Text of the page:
So Hot It’s Cool
Hyperbole alert! There’s that unmistakeable frisson in the mild breeze on a hot day upon exiting the refurbed Queen’s Road Peckham Railway Station. It’s the delicious combo of the arty and the artisanal: skateboarders working their moves outside Blackbird Bakery. The 19th century birth and the 21st century rebirth of Peckham are both really down to the railway. Its invention turned a village into a suburb; its extension transformed a down-and-out address into a ready-to-party postcode.
Even before Time Out ranked Peckham as the 11th hippest place on the planet (Embajadores in Madrid won prize position although our personal favourites are No. 27 Phibsboro Dublin, No. 41 Palermo Soho Buenos Aires, No. 43 Kadıköy Istanbul and No. 46 Langstrasse Zürich), Bellenden Road (Peckham south) was a gastrohub. Now it’s time for Queen’s Road (Peckham east) to shine.
The corner of Queen’s Road and Asylum Road forms the fulcrum of all that is current. At its very epicentre is Kudu, a local restaurant with a South African flavour, run by Amy Corbin and Patrick Williams. Amy’s father is Chris Corbin, one half of celebrated restaurateurs Corbin + King (The Delaunay, The Wolseley, Brasserie Zédel and so on). What does bliss look like? Shakshuka, eggs, parmesan crisps and burnt kale brunch served in a pan on Kudu’s plant filled sun drenched terrace.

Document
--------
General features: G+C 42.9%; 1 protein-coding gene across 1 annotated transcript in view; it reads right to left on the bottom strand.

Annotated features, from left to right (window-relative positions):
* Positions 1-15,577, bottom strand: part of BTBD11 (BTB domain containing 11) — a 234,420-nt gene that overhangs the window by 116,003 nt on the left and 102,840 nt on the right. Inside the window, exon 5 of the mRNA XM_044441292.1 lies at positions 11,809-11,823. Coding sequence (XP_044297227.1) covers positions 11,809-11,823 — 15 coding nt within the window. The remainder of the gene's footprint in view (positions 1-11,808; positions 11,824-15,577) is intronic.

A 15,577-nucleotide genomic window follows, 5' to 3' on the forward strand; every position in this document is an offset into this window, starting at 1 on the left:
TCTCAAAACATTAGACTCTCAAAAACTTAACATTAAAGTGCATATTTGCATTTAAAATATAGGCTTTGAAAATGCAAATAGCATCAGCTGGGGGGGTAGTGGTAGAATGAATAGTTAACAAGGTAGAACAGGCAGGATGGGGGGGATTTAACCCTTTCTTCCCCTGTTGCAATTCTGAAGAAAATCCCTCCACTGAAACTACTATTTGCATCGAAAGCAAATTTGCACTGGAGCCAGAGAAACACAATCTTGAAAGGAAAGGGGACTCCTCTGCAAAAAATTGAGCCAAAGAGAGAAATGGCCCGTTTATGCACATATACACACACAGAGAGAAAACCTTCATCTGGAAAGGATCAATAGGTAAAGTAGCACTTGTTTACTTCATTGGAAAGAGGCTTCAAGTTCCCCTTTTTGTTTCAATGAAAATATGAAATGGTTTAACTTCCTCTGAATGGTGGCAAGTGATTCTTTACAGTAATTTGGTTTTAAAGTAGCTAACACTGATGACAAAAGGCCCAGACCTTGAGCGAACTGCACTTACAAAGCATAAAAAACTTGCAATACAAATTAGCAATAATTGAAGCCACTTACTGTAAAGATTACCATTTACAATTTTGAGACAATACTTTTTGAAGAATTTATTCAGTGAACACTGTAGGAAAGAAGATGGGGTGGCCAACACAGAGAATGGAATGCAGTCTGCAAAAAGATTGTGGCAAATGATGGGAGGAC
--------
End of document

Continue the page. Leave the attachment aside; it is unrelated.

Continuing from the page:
Kudu had barely opened when it received a Bib Gourmand accolade. Other south London restaurants to bask in this Michelin recognition include Trinity Upstairs in Clapham and José on Bermondsey Street. The former is our local on the Common. The latter reminds us of Atlántico in Arroyo, Buenos Aires, with stools lining a tiled bar. Elevated bistro fare.
Asylum Road is lined with insanely attractive houses and lilac trees. It links Queen’s Road to Peckham’s finest terrace, the Bristol sounding Clifton Crescent. These Grade II listed mid 19th century houses are transitional in style. Georgian leftover? The steps to the piano nobile entrance doors of course. Regency reminder? That’ll be the lead canopies. Victorian era? The red brick for sure. This shallow curve of architectural delight overlooks leafy Brimmington Park. It’s time to add SE15 to the Monopoly board!